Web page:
into this. However, we do not know if hearing testimony will be
comprehensive enough to determine both support and opposition. Also,
not all bills have hearings.

Your suggestions about BNA newsletters and those two newspapers are
appreciated. We are anticipating that we will need to look beyond one
single information source. That is why we want to find all the
possible information sources. We have research interns who can devote
substantial labor to this task, once we have a research system of
which sources to look at.

Please feel free to request additional clarification, and thank you
for your interest.

Request for Question Clarification by pafalafa-ga on 11 Aug 2006 13:24 PDT
Sounds like you might need a subscription to Congressional Quarterly
(which, the name notwithstanding, is updated daily):

Scroll down the page to the Lobbies and Lobbying listing to get an
idea of their scope of coverage.

I don't have easy access to CQ myself, so I can't tell you just this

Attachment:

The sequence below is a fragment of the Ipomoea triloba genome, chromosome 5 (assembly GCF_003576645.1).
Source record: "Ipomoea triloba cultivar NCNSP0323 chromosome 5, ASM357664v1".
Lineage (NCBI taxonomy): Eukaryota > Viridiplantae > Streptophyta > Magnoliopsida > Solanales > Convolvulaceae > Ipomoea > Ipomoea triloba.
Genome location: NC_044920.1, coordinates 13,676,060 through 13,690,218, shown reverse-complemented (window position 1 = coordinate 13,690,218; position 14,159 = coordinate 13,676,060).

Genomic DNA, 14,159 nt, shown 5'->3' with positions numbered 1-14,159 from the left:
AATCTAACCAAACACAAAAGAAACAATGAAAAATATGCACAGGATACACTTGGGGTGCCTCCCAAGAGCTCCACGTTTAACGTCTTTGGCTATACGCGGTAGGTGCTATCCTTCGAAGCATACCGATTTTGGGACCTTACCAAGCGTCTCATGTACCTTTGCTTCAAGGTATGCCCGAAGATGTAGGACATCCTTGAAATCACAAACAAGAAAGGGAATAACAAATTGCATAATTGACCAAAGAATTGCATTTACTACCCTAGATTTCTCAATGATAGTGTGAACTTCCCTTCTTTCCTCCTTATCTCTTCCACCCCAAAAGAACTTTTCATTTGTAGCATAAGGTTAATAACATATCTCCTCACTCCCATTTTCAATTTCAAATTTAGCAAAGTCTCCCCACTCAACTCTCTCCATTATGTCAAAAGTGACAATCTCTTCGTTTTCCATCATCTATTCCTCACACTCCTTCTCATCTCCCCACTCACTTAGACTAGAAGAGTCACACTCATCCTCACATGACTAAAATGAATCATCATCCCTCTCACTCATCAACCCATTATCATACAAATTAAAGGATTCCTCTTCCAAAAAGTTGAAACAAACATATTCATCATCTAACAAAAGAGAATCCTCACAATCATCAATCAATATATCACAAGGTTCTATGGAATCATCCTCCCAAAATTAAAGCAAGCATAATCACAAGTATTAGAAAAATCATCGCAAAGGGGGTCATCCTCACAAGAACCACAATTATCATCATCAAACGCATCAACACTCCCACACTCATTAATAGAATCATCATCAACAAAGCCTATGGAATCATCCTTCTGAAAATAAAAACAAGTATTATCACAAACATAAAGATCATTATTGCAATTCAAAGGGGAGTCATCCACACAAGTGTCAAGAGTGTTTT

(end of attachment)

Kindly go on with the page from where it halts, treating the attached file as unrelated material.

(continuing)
moment how in-depth their coverage is.

As I learn more, I'll keep you posted.


Clarification of Question by bquery-ga on 22 Aug 2006 18:04 PDT
Thank you for that suggestion.
There is no answer at this time.

Subject: Re: Support and opposition to Federal legislation
From: neilzero-ga on 12 Aug 2006 19:02 PDT
It appears you will be peforming a helpful service to voters and
letter writers. I'm sure you are aware that many bills do several
unrelated things, especially when they have amendments of the coat
tail type. Therefor your service will be more useful if you tell the
advantages and disadvantages in considerable detail with a minimum of
bias. Perhaps you should only publish data when you believe it it
mostly complete and correct. Omiting a bill completely, is better than
a one sided presentation. There are likely too many bills in the mill
to analyze more than some samples. Several thousand words per day will
overwelm many potential readers. Neil
Subject: Re: Support and opposition to Federal legislation
From: bquery-ga on 22 Aug 2006 18:03 PDT
Thank you for those thoughts. We are interested in creating a
representative list of the organizations and industries supporting and
opposing each bill, summarizing the content of the bills themselves.